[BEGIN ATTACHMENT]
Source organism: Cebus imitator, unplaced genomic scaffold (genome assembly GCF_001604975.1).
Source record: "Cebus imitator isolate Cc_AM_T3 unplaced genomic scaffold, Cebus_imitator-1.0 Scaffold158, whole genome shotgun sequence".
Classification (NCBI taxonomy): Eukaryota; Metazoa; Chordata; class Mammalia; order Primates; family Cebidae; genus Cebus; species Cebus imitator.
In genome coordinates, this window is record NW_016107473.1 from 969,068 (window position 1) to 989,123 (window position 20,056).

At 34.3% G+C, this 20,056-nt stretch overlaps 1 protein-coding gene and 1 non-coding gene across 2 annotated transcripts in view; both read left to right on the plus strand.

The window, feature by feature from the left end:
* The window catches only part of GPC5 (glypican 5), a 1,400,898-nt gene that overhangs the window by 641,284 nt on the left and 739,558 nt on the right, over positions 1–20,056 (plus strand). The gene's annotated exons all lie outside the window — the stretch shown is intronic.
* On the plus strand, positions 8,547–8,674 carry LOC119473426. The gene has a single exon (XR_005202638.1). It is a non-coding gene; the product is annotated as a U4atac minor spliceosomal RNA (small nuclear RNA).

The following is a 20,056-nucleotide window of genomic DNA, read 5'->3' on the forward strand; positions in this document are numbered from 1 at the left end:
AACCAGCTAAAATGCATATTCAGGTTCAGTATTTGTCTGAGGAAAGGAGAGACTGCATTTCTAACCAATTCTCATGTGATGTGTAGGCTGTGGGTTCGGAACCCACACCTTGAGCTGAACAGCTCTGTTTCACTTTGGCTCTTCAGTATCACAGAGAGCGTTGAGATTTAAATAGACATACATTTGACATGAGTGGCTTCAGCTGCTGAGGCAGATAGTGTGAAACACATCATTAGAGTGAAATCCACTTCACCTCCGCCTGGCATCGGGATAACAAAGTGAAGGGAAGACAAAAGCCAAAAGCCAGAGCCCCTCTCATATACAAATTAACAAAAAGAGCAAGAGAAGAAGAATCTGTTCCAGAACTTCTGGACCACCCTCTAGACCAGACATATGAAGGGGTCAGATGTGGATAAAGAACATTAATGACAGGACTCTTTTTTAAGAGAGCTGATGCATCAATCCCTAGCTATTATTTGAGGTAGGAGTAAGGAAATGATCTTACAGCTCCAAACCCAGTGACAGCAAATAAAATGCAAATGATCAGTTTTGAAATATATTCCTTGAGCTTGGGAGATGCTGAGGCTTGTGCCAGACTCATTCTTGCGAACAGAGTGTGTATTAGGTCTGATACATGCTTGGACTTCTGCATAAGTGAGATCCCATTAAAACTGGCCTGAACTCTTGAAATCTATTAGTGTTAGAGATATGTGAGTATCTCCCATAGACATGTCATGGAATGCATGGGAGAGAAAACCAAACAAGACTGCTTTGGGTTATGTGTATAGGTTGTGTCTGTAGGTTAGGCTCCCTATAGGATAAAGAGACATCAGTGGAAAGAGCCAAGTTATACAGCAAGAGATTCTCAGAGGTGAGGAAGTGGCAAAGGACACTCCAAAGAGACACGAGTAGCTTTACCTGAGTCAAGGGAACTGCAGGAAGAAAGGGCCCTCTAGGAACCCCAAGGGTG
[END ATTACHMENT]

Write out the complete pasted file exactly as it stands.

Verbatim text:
Source organism: Cebus imitator, unplaced genomic scaffold (genome assembly GCF_001604975.1).
Source record: "Cebus imitator isolate Cc_AM_T3 unplaced genomic scaffold, Cebus_imitator-1.0 Scaffold158, whole genome shotgun sequence".
Classification (NCBI taxonomy): Eukaryota; Metazoa; Chordata; class Mammalia; order Primates; family Cebidae; genus Cebus; species Cebus imitator.
In genome coordinates, this window is record NW_016107473.1 from 969,068 (window position 1) to 989,123 (window position 20,056).

At 34.3% G+C, this 20,056-nt stretch overlaps 1 protein-coding gene and 1 non-coding gene across 2 annotated transcripts in view; both read left to right on the plus strand.

The window, feature by feature from the left end:
* The window catches only part of GPC5 (glypican 5), a 1,400,898-nt gene that overhangs the window by 641,284 nt on the left and 739,558 nt on the right, over positions 1–20,056 (plus strand). The gene's annotated exons all lie outside the window — the stretch shown is intronic.
* On the plus strand, positions 8,547–8,674 carry LOC119473426. The gene has a single exon (XR_005202638.1). It is a non-coding gene; the product is annotated as a U4atac minor spliceosomal RNA (small nuclear RNA).

The following is a 20,056-nucleotide window of genomic DNA, read 5'->3' on the forward strand; positions in this document are numbered from 1 at the left end:
AACCAGCTAAAATGCATATTCAGGTTCAGTATTTGTCTGAGGAAAGGAGAGACTGCATTTCTAACCAATTCTCATGTGATGTGTAGGCTGTGGGTTCGGAACCCACACCTTGAGCTGAACAGCTCTGTTTCACTTTGGCTCTTCAGTATCACAGAGAGCGTTGAGATTTAAATAGACATACATTTGACATGAGTGGCTTCAGCTGCTGAGGCAGATAGTGTGAAACACATCATTAGAGTGAAATCCACTTCACCTCCGCCTGGCATCGGGATAACAAAGTGAAGGGAAGACAAAAGCCAAAAGCCAGAGCCCCTCTCATATACAAATTAACAAAAAGAGCAAGAGAAGAAGAATCTGTTCCAGAACTTCTGGACCACCCTCTAGACCAGACATATGAAGGGGTCAGATGTGGATAAAGAACATTAATGACAGGACTCTTTTTTAAGAGAGCTGATGCATCAATCCCTAGCTATTATTTGAGGTAGGAGTAAGGAAATGATCTTACAGCTCCAAACCCAGTGACAGCAAATAAAATGCAAATGATCAGTTTTGAAATATATTCCTTGAGCTTGGGAGATGCTGAGGCTTGTGCCAGACTCATTCTTGCGAACAGAGTGTGTATTAGGTCTGATACATGCTTGGACTTCTGCATAAGTGAGATCCCATTAAAACTGGCCTGAACTCTTGAAATCTATTAGTGTTAGAGATATGTGAGTATCTCCCATAGACATGTCATGGAATGCATGGGAGAGAAAACCAAACAAGACTGCTTTGGGTTATGTGTATAGGTTGTGTCTGTAGGTTAGGCTCCCTATAGGATAAAGAGACATCAGTGGAAAGAGCCAAGTTATACAGCAAGAGATTCTCAGAGGTGAGGAAGTGGCAAAGGACACTCCAAAGAGACACGAGTAGCTTTACCTGAGTCAAGGGAACTGCAGGAAGAAAGGGCCCTCTAGGAACCCCAAGGGTG